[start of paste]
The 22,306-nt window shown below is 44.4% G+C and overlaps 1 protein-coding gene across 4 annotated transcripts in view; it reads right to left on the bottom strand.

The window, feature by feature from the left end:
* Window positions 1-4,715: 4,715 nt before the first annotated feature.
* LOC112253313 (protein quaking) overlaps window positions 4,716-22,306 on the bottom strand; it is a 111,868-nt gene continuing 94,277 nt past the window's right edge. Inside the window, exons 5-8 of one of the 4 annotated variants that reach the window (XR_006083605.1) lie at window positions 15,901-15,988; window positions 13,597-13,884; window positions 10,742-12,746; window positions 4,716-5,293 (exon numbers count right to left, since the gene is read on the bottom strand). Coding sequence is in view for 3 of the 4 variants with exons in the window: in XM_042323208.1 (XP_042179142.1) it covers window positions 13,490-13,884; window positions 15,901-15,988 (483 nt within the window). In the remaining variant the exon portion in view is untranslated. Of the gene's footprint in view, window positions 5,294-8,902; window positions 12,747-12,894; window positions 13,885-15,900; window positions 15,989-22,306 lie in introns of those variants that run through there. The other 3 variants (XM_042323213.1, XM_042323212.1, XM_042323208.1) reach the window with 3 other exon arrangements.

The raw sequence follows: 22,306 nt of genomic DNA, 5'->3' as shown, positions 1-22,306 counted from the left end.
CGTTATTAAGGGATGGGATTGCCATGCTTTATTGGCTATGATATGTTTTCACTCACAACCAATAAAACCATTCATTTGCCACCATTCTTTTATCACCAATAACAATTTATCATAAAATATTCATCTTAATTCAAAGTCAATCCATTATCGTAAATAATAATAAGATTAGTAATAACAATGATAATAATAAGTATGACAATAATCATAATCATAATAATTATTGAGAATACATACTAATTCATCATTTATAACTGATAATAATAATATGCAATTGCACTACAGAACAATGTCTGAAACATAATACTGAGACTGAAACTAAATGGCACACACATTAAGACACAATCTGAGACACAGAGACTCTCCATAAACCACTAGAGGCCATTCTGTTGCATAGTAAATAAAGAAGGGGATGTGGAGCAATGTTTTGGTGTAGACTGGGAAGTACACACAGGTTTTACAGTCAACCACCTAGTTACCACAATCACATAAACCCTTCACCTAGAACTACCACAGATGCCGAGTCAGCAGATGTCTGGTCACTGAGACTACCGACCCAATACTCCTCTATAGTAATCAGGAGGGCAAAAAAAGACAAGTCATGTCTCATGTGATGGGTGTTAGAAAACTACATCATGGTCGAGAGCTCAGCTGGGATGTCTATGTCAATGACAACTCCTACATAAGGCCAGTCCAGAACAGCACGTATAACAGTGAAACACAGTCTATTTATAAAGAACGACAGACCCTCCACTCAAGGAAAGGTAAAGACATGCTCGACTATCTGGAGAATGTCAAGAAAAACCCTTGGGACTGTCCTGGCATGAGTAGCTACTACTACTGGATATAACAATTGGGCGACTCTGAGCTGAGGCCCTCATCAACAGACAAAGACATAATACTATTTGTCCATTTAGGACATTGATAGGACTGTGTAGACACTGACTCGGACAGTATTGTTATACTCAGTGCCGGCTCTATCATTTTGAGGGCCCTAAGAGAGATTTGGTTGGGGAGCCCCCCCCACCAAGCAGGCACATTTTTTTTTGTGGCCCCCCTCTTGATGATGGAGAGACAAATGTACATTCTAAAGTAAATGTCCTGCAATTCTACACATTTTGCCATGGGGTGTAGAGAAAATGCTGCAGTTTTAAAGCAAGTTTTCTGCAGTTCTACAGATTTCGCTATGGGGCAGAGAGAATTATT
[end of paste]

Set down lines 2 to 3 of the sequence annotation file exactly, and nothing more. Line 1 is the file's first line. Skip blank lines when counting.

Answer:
The window, feature by feature from the left end:
* Window positions 1-4,715: 4,715 nt before the first annotated feature.